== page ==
The key argument I use is that kids should be able to safely walk or cycle to school if they choose.
What segregated cycle lanes did we get in the South of Edinburgh when Labour led the council? Now, when we’ve got an SNP leader of the council and an SNP transport convener, we get several segregated cycle lanes. But of course they’re not good enough for you, are they? Whether it’s the parking space ‘in the middle of the road’ for the couple who live in a lovely detached house with off-street parking or the floating bus stops which present far less dangerous for the elderly than a walk through the Meadows or Holyrood Park ever would, there’s always some issue.
Here’s me arguing for better cycling infrastructure in South Edinburgh, but the Convener was only interested in central Edinburgh – https://m.youtube.com/watch?v=T9VPE4pF5cM
And now we’ve got it but it’s not good enough for you, is it?
I agree it could be far better. 👍
It’s incredibly disappointing to hear that the segregated cycle lanes on Lanark Road are going to be removed. I used them multiple times and did not notice any issues with them. It’s also worth remembering that this is a road that a cyclist was killed on not that long ago.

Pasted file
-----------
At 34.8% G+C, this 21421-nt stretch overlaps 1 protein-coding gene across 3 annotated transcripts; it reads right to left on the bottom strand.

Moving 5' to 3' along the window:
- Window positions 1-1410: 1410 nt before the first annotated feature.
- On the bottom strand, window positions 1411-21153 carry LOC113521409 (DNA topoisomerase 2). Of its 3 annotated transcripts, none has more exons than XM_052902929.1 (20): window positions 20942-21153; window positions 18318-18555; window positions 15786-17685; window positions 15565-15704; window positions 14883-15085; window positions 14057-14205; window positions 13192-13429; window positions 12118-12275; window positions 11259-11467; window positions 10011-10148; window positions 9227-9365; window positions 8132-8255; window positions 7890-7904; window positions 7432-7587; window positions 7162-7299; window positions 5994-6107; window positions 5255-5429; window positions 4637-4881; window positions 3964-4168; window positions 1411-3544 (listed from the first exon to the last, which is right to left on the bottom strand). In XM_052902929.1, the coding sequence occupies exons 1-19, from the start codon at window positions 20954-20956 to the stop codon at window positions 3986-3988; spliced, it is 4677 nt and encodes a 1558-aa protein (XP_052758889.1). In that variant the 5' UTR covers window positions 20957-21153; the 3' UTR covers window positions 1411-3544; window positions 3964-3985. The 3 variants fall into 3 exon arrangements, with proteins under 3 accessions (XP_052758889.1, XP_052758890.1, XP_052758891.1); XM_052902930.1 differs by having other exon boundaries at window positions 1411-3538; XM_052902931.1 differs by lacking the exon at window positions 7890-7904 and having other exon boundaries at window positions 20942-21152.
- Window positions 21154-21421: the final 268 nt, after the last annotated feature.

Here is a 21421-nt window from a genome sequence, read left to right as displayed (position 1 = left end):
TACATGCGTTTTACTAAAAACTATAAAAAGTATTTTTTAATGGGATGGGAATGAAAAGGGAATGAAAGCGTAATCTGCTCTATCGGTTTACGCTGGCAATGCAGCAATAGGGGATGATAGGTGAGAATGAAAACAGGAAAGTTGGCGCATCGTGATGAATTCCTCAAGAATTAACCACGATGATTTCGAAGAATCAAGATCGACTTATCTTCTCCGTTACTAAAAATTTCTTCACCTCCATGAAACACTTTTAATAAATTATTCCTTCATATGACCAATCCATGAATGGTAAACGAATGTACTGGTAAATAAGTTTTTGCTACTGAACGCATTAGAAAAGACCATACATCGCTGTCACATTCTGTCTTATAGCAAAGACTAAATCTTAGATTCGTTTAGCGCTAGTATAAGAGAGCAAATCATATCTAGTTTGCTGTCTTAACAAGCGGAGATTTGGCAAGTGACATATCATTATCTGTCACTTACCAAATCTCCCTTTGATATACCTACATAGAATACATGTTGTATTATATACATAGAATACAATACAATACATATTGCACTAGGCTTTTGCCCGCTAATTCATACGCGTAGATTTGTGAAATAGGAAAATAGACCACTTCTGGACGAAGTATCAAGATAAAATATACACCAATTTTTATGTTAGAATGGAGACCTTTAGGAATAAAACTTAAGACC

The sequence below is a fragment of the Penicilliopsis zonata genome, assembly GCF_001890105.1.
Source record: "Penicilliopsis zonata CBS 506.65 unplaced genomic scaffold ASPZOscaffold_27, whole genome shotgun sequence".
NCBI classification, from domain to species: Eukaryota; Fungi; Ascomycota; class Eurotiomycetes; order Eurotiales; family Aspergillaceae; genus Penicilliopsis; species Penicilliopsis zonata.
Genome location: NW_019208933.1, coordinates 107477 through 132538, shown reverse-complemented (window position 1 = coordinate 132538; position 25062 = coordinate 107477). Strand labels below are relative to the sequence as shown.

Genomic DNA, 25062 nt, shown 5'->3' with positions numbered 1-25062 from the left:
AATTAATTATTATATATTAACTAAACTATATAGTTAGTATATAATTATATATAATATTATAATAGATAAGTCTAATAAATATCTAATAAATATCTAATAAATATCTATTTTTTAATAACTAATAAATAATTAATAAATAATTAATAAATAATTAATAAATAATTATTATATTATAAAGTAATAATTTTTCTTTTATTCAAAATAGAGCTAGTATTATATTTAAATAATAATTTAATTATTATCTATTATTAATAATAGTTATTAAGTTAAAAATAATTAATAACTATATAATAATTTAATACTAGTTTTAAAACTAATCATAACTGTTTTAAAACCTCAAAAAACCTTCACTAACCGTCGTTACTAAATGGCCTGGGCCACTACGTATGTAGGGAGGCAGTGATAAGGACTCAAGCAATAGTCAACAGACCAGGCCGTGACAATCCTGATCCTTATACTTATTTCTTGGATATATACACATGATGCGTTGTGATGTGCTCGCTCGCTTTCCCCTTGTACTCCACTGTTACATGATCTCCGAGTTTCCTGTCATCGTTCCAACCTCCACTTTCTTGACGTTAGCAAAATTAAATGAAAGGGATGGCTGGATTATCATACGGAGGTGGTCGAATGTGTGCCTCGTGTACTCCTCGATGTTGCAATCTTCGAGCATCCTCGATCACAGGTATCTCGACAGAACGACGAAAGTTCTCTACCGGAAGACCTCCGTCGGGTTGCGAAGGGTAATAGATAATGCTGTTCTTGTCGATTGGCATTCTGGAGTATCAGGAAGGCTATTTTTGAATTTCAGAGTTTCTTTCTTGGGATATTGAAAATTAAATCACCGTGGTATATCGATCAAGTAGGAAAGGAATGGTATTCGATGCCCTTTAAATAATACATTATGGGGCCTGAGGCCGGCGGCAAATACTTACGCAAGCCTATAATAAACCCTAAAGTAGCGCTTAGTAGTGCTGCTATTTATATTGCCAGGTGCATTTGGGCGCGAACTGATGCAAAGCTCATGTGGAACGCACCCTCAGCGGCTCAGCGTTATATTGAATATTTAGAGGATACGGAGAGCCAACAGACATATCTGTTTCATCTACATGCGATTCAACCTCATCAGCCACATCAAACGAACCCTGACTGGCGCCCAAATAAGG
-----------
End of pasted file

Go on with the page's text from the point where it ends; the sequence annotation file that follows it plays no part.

Does it not matter to you that people without an internet connection could not participate in the consultation? Do the views of the digitally excluded not matter to you?
You should put 3.5% next to your name on Twitter. It is evident that the views of just 3.5% of Edinburgh’s population can force the council to make significant changes. FBPE maybe wasn’t your thing, but 3.5% most certainly is.
You’re lucky in the sense that you’ve got a fancy new motor to drive around in. A full reopening of Braid Road would probably suit you. But the problem is you’re ignoring the views of those who don’t drive (the majority of Edinburgh’s population), and who really appreciate the segregated cycle lanes introduced through Spaces for People.
Edinburgh was the most congested city in the UK in 2018 & 2019. It’s never been a great place to drive a car in. But at least with Spaces for People it became a more enjoyable place to cycle in. Sadly though, I think you’d rather we went back to the way things were before when Edinburgh was a poor place to drive and cycle in. What a shame.
1. You’ve clearly not read my comments about Lanark Road.
2. You assume that all of the “digitally excluded” support your view.
To respond to your first point, I did read your comments about Lanark Road. It may surprise you, but I actually read the whole article! I was expressing my view about the Lanark Road scheme, saying I find it disappointing the scheme will be removed. In the article, all you said is you thought there should’ve been more consultation with the local community, which I agree with, but you never actually gave your personal stance on the removal of the Lanark Road segregated cycle lanes.